In this modern age, our culture is so fractured, it would be hard for me to throw out references to obscure things that I know about comfortably. Even if something is massively popular, the interpretation of it or the particular part of it that I want to use may not be as widely known. For instance, One Piece is a massively popular manga, but if I were to reference it in an English work, the pool of people who would get it is much smaller, and people who are current or invested in it enough to get the reference may be even smaller.

I suppose one must balance in-jokes and references like this with the nature of the work you’re doing. Not knowing what the Heidelberg Tun is doesn’t really harm your ability to understand this chapter, it just means you’re a little confused as you read it. So long as you’re not encoding key thematic meaning in off-hand references like this, it’s really not that big of a deal.

A quoin

Anyway, this is all just a way for Ishmael to say that the case of a sperm whale is Very Large, which I think we can all understand now. He calls the shape of it a “quoin”, which is the little wedge that they use to hold up old timey cannons. It’s connected to the word “coin” somehow, but I don’t remember how and cannot be bothered to look it up. If you want to know how coin and quoin are connected, you should go read Neal Stephenson’s Baroque Cycle trilogy of books, I remember it coming up a few times there. Also, they’re good books!

The spermaceti within the case is the reason that sperm whales are hunted. It is the famous “whale oil” which is brought back in barrels, and used to light lamps and lubricate things back on land. The common fat of a right whale may be rendered into a useful substance through a great amount of work, but the sperm of a sperm whale comes out miraculously clean and clear:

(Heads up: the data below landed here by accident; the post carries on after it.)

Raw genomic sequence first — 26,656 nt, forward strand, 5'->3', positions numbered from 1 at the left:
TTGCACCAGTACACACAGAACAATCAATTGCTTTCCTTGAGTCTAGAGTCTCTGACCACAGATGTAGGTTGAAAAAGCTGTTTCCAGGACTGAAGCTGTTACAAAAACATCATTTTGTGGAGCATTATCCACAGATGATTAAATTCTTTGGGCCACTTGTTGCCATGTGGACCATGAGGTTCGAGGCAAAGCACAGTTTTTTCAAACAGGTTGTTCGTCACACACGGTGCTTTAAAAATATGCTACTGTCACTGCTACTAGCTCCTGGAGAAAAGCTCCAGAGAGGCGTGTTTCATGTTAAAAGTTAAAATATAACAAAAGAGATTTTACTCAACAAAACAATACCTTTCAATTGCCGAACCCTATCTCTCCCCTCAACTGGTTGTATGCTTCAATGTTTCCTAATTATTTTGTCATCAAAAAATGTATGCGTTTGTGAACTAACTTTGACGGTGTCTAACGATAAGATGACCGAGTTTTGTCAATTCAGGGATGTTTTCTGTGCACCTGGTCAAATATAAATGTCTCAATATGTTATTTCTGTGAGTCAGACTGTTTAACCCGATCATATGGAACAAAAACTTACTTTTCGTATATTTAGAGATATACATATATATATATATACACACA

Moreover, as that of Heidelburgh was always replenished with the most excellent of the wines of the Rhenish valleys, so the tun of the whale contains by far the most precious of all his oily vintages; namely, the highly-prized spermaceti, in its absolutely pure, limpid, and odoriferous state. Nor is this precious substance found unalloyed in any other part of the creature. Though in life it remains perfectly fluid, yet, upon exposure to the air, after death, it soon begins to concrete; sending forth beautiful crystalline shoots, as when the first thin delicate ice is just forming in water.

In truth, it’s not sperm at all, of course, but a mixture of wax and fat, which is used to enhance the power of the whale’s sonar clicks. Or, at least, that’s the theory.


It really is quite useful stuff, being a good lubricant that burns bright and clear with no smell. It keeps better than traditional whale oil, which is rendered from fat and can go rancid. It’s no wonder that these whalers deliberately chase after such a monstrous creature just to get their hands on it! Of course, nowadays it’s been replaced with any number of other oils that are just as good, and don’t require you to hunt down some sort of enormous angry sea-god. Coconut oil, for instance, has many of the same properties, and is much safer to harvest. Nobody is getting limbs torn off by bull coconut trees.

Sperm oil is actually illegal to sell in modern times, since the sperm whale is an endangered species. But, as I mentioned before, that’s more due to industrialized whaling in the early 20th century than the kind of work Ishmael and co. are doing.

As to the processing and barreling process of sperm on the ship, well, that’s yet to come!

Ah, that was a fun one, just a nice little chapter about the process of processing a sperm whale corpse, nothing weird or philosophical going on.

I mean, I’m sure I could’ve read something deeper into it, but sometimes a tun is just a tun.

Until next time, shipmates!